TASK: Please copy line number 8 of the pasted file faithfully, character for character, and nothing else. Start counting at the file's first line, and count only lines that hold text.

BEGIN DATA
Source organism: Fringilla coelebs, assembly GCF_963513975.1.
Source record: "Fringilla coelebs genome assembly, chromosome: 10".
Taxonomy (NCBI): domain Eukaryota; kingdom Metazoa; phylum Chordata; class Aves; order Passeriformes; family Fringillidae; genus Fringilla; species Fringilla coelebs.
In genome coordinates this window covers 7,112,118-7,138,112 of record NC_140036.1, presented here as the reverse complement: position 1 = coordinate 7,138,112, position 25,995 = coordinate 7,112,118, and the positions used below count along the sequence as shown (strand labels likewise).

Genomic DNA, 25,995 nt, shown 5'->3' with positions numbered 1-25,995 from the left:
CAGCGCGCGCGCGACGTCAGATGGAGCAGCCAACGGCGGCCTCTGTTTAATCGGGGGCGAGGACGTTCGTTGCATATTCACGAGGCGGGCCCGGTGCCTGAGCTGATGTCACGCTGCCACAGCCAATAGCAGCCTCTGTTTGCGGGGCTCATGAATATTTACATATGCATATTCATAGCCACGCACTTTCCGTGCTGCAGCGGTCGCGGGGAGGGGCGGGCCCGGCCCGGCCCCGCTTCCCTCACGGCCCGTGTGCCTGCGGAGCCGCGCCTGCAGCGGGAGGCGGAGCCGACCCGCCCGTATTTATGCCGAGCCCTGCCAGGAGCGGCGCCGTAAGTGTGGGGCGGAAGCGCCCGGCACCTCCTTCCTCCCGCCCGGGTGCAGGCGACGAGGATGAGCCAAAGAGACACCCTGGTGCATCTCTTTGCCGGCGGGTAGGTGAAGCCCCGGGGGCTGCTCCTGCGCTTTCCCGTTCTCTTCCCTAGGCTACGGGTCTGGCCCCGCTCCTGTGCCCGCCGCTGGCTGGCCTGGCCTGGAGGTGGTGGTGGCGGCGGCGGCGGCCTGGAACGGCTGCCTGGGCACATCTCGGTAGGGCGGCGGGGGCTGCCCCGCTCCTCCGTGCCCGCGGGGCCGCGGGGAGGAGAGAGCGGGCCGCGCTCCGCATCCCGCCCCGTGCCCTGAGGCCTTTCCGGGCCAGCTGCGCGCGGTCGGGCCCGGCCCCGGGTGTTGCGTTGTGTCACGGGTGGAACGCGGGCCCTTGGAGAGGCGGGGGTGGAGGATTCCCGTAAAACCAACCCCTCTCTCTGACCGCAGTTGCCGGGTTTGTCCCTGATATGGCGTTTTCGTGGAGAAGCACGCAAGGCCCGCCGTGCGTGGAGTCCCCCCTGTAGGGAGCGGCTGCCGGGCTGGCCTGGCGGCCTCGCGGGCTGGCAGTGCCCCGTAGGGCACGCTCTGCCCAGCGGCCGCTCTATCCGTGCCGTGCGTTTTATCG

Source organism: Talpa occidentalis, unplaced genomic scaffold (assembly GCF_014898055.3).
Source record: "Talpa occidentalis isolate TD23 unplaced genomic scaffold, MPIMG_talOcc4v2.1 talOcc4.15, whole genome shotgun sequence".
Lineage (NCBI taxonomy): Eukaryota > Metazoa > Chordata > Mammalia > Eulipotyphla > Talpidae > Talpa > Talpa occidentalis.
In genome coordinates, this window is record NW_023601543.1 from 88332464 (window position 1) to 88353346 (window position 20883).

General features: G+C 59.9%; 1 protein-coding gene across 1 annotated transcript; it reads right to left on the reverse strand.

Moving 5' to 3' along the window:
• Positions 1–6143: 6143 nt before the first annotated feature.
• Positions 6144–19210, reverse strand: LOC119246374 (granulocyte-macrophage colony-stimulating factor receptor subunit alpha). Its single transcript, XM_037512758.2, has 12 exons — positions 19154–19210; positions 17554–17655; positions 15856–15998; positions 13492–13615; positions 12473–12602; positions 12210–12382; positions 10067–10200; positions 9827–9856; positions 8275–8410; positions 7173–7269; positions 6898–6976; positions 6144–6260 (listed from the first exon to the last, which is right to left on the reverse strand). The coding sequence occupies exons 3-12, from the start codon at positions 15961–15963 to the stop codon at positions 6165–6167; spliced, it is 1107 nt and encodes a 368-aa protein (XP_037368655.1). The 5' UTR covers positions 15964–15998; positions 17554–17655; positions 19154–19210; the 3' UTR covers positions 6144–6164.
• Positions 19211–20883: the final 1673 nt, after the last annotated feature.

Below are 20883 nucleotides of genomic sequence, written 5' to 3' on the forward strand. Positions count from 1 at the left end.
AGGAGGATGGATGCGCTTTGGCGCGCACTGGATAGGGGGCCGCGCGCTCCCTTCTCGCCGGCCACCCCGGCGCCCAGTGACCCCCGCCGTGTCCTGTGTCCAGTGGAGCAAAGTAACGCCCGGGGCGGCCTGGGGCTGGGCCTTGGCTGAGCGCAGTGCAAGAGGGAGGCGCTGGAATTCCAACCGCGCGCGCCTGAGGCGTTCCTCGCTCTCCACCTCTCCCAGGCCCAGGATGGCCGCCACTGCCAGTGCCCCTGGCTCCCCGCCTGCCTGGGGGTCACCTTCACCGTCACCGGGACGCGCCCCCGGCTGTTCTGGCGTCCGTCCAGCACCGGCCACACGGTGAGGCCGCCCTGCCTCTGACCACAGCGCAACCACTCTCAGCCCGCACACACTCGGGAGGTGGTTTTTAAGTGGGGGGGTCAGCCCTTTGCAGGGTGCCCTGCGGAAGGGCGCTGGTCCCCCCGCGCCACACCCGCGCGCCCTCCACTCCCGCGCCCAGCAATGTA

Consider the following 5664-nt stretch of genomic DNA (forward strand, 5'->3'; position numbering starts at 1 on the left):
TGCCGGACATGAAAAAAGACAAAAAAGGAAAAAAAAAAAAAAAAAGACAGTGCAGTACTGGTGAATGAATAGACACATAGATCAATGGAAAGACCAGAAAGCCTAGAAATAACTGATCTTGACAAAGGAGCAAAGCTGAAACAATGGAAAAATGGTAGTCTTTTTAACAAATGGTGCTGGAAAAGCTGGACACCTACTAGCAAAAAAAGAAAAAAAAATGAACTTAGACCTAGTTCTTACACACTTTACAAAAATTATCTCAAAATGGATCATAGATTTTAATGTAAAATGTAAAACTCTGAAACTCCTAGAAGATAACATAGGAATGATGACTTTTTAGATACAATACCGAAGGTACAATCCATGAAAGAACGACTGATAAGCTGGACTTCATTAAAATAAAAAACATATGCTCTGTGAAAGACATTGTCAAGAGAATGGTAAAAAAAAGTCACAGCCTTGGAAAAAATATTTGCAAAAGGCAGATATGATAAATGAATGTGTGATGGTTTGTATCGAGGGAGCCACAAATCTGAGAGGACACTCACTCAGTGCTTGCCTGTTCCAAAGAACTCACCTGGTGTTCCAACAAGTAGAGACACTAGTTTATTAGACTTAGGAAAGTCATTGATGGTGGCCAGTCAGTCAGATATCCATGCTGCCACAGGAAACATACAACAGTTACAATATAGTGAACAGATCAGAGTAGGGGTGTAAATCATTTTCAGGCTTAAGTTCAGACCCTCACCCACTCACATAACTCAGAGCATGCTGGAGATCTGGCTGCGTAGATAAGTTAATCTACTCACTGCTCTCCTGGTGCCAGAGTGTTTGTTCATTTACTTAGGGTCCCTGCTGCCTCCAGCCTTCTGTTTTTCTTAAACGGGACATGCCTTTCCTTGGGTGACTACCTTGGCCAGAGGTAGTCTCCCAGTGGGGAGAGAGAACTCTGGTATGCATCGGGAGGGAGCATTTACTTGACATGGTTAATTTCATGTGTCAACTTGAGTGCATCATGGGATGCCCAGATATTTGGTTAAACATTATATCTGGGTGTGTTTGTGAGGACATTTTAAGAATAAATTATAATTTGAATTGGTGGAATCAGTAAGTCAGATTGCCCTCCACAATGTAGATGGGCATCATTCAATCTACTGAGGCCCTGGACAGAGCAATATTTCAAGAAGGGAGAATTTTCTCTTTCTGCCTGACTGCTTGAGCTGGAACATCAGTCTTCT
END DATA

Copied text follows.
Source record: "Talpa occidentalis isolate TD23 unplaced genomic scaffold, MPIMG_talOcc4v2.1 talOcc4.15, whole genome shotgun sequence".